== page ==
One question people might have right away about yesterday's dismissal of California's nuisance suit against the auto industry is this: Why the recent win in Vermont, but the loss in California?
The answer might well be rooted in the impact of Mass. v. EPA, which holds that EPA has authority to regulate greenhouse gases under the Clean Air Act. The Supreme Court's analysis in Mass. v. EPA provided immediate benefits to Vermont and its allies. In reading the Clean Air Act, the Supreme Court rejected arguments that the Act should be narrowly construed because a broader reading would create tension with the federal energy laws. Indeed, the Supreme Court went out of its way to stress that the Clean Air Act and the federal energy laws create overlapping but independent and fully consistent mandates, and that "there is no reason to think the two agencies [EPA and DOT] cannot both administer their obligations and yet avoid inconsistency."
The core issue in the Vermont case is whether federal energy laws preempt California's greenhouse gas standards. And so the Supreme Court's analysis proved to be extremely useful to Vermont and its allies in showing that the energy laws are not in tension with requirements under the Clean Air Act, including requirements imposed by California under the authority set forth in section 209.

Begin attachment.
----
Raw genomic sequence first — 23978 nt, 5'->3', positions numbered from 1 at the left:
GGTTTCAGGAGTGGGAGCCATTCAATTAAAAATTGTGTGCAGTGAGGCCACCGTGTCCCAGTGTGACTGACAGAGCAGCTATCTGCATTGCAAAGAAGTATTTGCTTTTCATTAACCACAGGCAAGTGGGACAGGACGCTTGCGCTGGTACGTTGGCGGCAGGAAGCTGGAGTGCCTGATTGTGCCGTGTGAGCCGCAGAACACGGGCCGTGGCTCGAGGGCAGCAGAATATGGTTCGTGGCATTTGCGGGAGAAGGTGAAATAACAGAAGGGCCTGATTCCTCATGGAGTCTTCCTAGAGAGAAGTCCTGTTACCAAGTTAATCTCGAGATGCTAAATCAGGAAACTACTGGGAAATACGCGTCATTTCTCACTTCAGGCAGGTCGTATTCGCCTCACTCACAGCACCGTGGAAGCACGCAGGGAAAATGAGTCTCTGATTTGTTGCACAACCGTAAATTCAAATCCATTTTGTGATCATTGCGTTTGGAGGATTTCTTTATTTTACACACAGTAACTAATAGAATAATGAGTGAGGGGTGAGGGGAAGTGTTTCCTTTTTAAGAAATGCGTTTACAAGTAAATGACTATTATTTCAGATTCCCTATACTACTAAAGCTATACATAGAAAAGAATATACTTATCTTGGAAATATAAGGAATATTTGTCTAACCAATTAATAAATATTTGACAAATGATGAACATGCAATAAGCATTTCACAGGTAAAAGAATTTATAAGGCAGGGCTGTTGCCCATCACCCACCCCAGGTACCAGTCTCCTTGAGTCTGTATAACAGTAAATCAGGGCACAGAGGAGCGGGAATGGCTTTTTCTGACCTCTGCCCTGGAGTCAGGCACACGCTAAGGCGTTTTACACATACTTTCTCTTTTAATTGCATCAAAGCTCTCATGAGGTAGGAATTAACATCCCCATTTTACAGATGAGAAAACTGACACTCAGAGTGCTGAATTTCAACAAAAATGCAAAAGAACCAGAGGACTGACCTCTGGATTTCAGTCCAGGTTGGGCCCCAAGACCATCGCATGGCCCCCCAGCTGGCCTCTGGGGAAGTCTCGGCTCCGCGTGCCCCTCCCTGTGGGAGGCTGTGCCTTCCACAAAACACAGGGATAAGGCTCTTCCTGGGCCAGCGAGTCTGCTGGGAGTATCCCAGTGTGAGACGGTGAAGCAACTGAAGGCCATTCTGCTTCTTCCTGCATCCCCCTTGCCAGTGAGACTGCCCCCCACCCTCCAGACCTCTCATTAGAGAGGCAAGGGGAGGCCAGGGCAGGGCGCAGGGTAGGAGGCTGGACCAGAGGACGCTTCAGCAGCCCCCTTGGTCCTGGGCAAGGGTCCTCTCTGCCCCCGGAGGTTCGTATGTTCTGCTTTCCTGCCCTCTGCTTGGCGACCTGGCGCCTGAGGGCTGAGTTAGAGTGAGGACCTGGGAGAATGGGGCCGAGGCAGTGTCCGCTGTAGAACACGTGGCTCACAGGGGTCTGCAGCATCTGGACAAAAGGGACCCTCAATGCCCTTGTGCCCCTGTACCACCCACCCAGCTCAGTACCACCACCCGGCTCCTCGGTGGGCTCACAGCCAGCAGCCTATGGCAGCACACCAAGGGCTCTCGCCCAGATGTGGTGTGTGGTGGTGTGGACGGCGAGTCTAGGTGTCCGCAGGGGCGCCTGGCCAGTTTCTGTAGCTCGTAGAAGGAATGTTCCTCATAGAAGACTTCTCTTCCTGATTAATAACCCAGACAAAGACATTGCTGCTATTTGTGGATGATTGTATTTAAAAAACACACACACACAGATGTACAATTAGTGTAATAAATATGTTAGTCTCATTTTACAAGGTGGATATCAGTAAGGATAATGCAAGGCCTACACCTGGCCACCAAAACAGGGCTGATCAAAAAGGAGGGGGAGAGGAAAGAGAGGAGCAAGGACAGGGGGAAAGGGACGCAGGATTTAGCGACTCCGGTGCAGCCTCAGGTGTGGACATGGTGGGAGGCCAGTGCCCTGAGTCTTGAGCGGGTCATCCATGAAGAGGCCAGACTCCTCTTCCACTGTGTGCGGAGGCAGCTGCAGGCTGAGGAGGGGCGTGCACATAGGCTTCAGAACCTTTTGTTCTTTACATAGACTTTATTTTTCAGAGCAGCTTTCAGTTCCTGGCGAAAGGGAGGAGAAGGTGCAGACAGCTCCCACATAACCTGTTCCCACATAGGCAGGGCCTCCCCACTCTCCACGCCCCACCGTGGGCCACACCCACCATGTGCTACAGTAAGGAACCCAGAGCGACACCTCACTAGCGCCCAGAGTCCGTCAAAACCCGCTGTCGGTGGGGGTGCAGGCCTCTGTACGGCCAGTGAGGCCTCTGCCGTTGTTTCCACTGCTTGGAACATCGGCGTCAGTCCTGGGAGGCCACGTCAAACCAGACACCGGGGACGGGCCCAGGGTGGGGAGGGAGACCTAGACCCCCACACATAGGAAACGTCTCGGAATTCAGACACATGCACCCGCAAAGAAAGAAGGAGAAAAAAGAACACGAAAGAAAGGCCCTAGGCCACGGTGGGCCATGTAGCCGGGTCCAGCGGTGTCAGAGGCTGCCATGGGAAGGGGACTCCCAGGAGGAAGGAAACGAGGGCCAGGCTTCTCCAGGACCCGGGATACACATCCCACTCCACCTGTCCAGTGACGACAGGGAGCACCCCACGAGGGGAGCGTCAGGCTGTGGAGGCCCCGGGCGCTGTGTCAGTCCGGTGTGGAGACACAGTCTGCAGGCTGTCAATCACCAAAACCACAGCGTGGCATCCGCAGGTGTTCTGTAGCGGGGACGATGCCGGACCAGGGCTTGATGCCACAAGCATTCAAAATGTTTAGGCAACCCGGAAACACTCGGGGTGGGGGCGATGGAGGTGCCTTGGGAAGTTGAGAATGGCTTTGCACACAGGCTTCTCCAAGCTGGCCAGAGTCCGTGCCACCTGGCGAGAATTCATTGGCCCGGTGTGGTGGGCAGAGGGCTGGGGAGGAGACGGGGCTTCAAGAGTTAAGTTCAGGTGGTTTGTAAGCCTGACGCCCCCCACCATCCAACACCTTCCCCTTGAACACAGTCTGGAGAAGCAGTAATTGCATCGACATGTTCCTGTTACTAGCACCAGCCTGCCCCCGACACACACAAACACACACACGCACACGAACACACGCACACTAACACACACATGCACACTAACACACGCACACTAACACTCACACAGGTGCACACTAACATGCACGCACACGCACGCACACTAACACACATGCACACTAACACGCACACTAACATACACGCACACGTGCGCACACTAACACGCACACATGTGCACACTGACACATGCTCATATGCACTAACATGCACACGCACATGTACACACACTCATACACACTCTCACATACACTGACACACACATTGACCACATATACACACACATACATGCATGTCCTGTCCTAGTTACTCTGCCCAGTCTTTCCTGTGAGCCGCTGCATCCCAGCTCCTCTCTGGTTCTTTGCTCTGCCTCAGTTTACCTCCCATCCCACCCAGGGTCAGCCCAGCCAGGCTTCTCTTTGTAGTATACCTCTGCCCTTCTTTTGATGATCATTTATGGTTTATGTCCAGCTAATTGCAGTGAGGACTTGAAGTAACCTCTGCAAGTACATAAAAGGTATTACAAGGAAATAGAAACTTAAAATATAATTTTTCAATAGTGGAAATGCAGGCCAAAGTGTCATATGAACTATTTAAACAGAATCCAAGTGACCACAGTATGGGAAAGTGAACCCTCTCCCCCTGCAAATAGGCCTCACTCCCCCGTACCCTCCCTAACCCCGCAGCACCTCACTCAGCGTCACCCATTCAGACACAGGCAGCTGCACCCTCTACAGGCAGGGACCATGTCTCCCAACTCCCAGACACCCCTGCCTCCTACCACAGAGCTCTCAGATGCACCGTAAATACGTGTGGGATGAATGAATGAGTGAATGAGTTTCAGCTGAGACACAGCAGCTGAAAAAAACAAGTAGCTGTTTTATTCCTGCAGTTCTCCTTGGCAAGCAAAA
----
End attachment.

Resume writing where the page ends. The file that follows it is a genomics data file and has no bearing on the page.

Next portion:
In contrast, California's nuisance suit, and a similar suit brought by Connecticut and others against electric utilities now pending before a federal appeals court, do not involve preemption issues or the interplay of the federal energy laws and the Clean Air Act, at least not at this stage. They are suits under common law against industry to recover damages for the harm caused by global warming. The California district court dismissed the suit under the political question doctrine because, in its view, the issues are too delicate and complex to be addressed by the judiciary, but instead would be better addressed by the elected (political) branches of government. Indeed, industry reps argued that Mass. v. EPA actually helped its position in the nuisance suits by showing that the federal Executive Branch has statutory authority to address greenhouse pollution. While this argument might be dubious, it can't be denied that Mass. v. EPA directly helped Vermont in its suit but did not provide the same benefits to those litigating the nuisance suits.
California retains strong arguments on appeal in its nuisance suit, but these suits remain at the very cutting edge of the law. As noted by the California Deputy Attorney General yesterday, while his office is disappointed with the ruling, it recognizes that it is "difficult" for a federal district court to use nuisance law to address global warming. Connecticut's nuisance suit met a similar fate at the district court level. We wish both States good luck as they press ahead on appeal.
(Update -- I've tweaked some of the language in this post to make it more precise.)